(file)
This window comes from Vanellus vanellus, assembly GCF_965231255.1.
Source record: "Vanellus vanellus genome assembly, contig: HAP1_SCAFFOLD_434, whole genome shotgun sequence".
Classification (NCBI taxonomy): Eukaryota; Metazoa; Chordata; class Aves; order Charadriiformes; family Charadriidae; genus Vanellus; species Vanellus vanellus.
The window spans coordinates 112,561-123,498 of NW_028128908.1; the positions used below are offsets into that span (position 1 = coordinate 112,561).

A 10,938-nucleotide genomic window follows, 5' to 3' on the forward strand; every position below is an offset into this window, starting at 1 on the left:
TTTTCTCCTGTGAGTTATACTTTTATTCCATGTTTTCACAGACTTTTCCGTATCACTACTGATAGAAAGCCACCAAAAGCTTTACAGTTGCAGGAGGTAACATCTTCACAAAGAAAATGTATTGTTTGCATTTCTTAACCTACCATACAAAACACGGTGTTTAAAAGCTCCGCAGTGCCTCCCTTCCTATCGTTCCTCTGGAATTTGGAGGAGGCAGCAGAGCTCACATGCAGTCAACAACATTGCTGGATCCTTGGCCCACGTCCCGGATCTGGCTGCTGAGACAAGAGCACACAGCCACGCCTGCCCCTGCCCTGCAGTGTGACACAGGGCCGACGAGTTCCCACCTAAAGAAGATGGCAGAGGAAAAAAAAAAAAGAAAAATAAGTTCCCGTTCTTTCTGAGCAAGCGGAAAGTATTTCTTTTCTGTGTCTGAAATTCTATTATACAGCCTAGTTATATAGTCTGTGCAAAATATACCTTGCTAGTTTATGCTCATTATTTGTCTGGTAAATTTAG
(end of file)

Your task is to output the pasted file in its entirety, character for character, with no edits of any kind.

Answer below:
This window comes from Vanellus vanellus, assembly GCF_965231255.1.
Source record: "Vanellus vanellus genome assembly, contig: HAP1_SCAFFOLD_434, whole genome shotgun sequence".
Classification (NCBI taxonomy): Eukaryota; Metazoa; Chordata; class Aves; order Charadriiformes; family Charadriidae; genus Vanellus; species Vanellus vanellus.
The window spans coordinates 112,561-123,498 of NW_028128908.1; the positions used below are offsets into that span (position 1 = coordinate 112,561).

A 10,938-nucleotide genomic window follows, 5' to 3' on the forward strand; every position below is an offset into this window, starting at 1 on the left:
TTTTCTCCTGTGAGTTATACTTTTATTCCATGTTTTCACAGACTTTTCCGTATCACTACTGATAGAAAGCCACCAAAAGCTTTACAGTTGCAGGAGGTAACATCTTCACAAAGAAAATGTATTGTTTGCATTTCTTAACCTACCATACAAAACACGGTGTTTAAAAGCTCCGCAGTGCCTCCCTTCCTATCGTTCCTCTGGAATTTGGAGGAGGCAGCAGAGCTCACATGCAGTCAACAACATTGCTGGATCCTTGGCCCACGTCCCGGATCTGGCTGCTGAGACAAGAGCACACAGCCACGCCTGCCCCTGCCCTGCAGTGTGACACAGGGCCGACGAGTTCCCACCTAAAGAAGATGGCAGAGGAAAAAAAAAAAAGAAAAATAAGTTCCCGTTCTTTCTGAGCAAGCGGAAAGTATTTCTTTTCTGTGTCTGAAATTCTATTATACAGCCTAGTTATATAGTCTGTGCAAAATATACCTTGCTAGTTTATGCTCATTATTTGTCTGGTAAATTTAG